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titlePotential contributions of climate change and urbanization to precipitation trends across China at national, regional and local scales
descriptionClimate change and urbanization collectively influence precipitation changes. However, their separate potential contributions to precipitation changes are not well understood due to their complex interactions. Hence, a “trajectory”‐based method was used to separate their potential contributions across national, regional and local scales in China. Precipitation changes in non‐urban regions can be regarded as representing the influence of climate change and can serve as a reference for isolating precipitation changes due to urbanization in urban areas. Our results revealed that climate change was the dominant factor for precipitation trends, while urbanization exhibited a relatively weak influence, especially for extreme precipitation at the national scale. At the regional scale, the impacts of urbanization on precipitation became more significant. About 20.2 and −30.6% of positive and negative trends in total precipitation originated from urbanization. At the local scale, the potential contribution of urbanization was strongly correlated with local environmental characteristics. Although there were differences in the potential contributions of climate change and urbanization at national, regional and local scales, climate change was the dominant factor for precipitation trends and urbanization acted as a regulator to drying or wetting due to precipitation under climate change. In general, urbanization causes a greater impact on total precipitation than on precipitation extremes. Due to this, attribution approach is static and broad‐based and does not render the level of confidence that is needed for scale‐aware attribution, future studies are needed to understand the physical mechanisms of impacts of local environment changes on precipitation trends at different geographical locations over China. The impacts of urbanization on precipitation trends become more considerable at regional scale than national scale. Evidently larger contributions of urbanization to total precipitation than precipitation extremes can be detected. Climate change is the dominant factor for precipitation trends and urbanization acts as a regulator to drying or wetting the precipitation under the changing climate. In the figure, relative contributions of urbanization to the trends of nine precipitation indices in China at local scale.
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abstractClimate change and urbanization collectively influence precipitation changes. However, their separate potential contributions to precipitation changes are not well understood due to their complex interactions. Hence, a “trajectory”‐based method was used to separate their potential contributions across national, regional and local scales in China. Precipitation changes in non‐urban regions can be regarded as representing the influence of climate change and can serve as a reference for isolating precipitation changes due to urbanization in urban areas. Our results revealed that climate change was the dominant factor for precipitation trends, while urbanization exhibited a relatively weak influence, especially for extreme precipitation at the national scale. At the regional scale, the impacts of urbanization on precipitation became more significant. About 20.2 and −30.6% of positive and negative trends in total precipitation originated from urbanization. At the local scale, the potential contribution of urbanization was strongly correlated with local environmental characteristics. Although there were differences in the potential contributions of climate change and urbanization at national, regional and local scales, climate change was the dominant factor for precipitation trends and urbanization acted as a regulator to drying or wetting due to precipitation under climate change. In general, urbanization causes a greater impact on total precipitation than on precipitation extremes. Due to this, attribution approach is static and broad‐based and does not render the level of confidence that is needed for scale‐aware attribution, future studies are needed to understand the physical mechanisms of impacts of local environment changes on precipitation trends at different geographical locations over China. The impacts of urbanization on precipitation trends become more considerable at regional scale than national scale. Evidently larger contributions of urbanization to total precipitation than precipitation extremes can be detected. Climate change is the dominant factor for precipitation trends and urbanization acts as a regulator to drying or wetting the precipitation under the changing climate. In the figure, relative contributions of urbanization to the trends of nine precipitation indices in China at local scale.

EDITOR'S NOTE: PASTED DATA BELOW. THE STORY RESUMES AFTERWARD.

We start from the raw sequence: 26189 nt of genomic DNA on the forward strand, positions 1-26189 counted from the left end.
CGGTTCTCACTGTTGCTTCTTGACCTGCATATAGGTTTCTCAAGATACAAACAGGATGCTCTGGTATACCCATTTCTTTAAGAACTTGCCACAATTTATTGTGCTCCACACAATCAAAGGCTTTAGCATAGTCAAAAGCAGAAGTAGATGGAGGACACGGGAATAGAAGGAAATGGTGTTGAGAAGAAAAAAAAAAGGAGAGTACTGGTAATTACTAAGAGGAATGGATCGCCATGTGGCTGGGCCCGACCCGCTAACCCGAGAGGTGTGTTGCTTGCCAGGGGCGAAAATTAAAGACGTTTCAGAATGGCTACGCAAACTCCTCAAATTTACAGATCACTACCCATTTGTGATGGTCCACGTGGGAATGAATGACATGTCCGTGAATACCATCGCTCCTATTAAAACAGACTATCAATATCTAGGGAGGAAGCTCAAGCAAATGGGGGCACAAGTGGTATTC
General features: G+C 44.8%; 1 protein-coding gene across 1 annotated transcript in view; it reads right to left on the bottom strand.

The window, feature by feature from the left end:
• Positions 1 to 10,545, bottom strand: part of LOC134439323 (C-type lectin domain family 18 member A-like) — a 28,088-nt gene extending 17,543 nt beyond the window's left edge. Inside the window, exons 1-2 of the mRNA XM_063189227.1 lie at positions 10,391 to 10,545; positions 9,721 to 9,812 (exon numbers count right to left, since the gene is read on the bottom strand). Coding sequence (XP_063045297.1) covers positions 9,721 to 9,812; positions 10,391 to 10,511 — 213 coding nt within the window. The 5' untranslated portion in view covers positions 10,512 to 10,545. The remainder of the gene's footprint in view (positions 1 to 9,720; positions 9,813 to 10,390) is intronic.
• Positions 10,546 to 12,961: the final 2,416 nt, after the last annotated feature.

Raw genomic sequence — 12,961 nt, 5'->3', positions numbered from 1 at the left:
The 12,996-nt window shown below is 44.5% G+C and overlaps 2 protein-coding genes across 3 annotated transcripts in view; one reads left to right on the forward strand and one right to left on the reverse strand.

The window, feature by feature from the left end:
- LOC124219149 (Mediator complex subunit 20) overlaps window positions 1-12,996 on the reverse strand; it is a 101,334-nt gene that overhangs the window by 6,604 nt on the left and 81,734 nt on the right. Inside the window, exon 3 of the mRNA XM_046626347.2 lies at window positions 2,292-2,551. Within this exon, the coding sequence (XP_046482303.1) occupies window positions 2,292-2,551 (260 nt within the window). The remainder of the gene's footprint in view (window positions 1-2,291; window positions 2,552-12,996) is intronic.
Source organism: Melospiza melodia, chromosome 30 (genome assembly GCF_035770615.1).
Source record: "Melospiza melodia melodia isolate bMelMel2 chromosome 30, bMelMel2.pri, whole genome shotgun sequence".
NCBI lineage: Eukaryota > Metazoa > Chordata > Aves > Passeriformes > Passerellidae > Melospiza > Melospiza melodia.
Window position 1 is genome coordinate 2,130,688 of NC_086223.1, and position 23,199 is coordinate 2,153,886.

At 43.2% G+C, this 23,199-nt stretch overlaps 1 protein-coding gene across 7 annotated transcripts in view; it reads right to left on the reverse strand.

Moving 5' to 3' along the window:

copChichester, UK
pubJohn Wiley & Sons, Ltd
doi10.1002/joc.5997
pages2998-3012
date2019-05